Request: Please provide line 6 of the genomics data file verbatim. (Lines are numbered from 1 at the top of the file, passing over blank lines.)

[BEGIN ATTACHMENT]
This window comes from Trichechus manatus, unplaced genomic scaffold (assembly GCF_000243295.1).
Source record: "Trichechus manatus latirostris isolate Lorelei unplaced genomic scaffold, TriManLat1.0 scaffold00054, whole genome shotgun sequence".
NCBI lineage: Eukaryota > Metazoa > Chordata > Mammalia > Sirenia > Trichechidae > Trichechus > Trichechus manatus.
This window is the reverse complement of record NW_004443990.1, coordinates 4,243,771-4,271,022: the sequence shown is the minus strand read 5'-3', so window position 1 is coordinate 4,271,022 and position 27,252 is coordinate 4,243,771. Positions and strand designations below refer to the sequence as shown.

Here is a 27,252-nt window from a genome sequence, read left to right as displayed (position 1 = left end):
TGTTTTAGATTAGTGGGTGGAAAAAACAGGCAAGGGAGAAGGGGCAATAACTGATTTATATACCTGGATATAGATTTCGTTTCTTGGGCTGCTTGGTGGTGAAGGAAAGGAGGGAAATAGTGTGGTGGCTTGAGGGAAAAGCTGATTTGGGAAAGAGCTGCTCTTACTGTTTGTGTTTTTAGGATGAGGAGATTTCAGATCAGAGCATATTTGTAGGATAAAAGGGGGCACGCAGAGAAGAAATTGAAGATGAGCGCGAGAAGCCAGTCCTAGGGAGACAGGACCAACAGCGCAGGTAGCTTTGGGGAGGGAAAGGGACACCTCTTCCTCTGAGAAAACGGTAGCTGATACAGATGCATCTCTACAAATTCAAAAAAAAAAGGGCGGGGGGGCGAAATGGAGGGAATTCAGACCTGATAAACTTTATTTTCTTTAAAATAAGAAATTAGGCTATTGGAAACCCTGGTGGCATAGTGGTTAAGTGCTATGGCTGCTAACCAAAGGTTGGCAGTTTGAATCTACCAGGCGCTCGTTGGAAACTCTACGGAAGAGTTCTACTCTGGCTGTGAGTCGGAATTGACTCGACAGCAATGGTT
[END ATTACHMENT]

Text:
TGTTTTAGATTAGTGGGTGGAAAAAACAGGCAAGGGAGAAGGGGCAATAACTGATTTATATACCTGGATATAGATTTCGTTTCTTGGGCTGCTTGGTGGTGAAGGAAAGGAGGGAAATAGTGTGGTGGCTTGAGGGAAAAGCTGATTTGGGAAAGAGCTGCTCTTACTGTTTGTGTTTTTAGGATGAGGAGATTTCAGATCAGAGCATATTTGTAGGATAAAAGGGGGCACGCAGAGAAGAAATTGAAGATGAGCGCGAGAAGCCAGTCCTAGGGAGACAGGACCAACAGCGCAGGTAGCTTTGGGGAGGGAAAGGGACACCTCTTCCTCTGAGAAAACGGTAGCTGATACAGATGCATCTCTACAAATTCAAAAAAAAAAGGGCGGGGGGGCGAAATGGAGGGAATTCAGACCTGATAAACTTTATTTTCTTTAAAATAAGAAATTAGGCTATTGGAAACCCTGGTGGCATAGTGGTTAAGTGCTATGGCTGCTAACCAAAGGTTGGCAGTTTGAATCTACCAGGCGCTCGTTGGAAACTCTACGGAAGAGTTCTACTCTGGCTGTGAGTCGGAATTGACTCGACAGCAATGGTT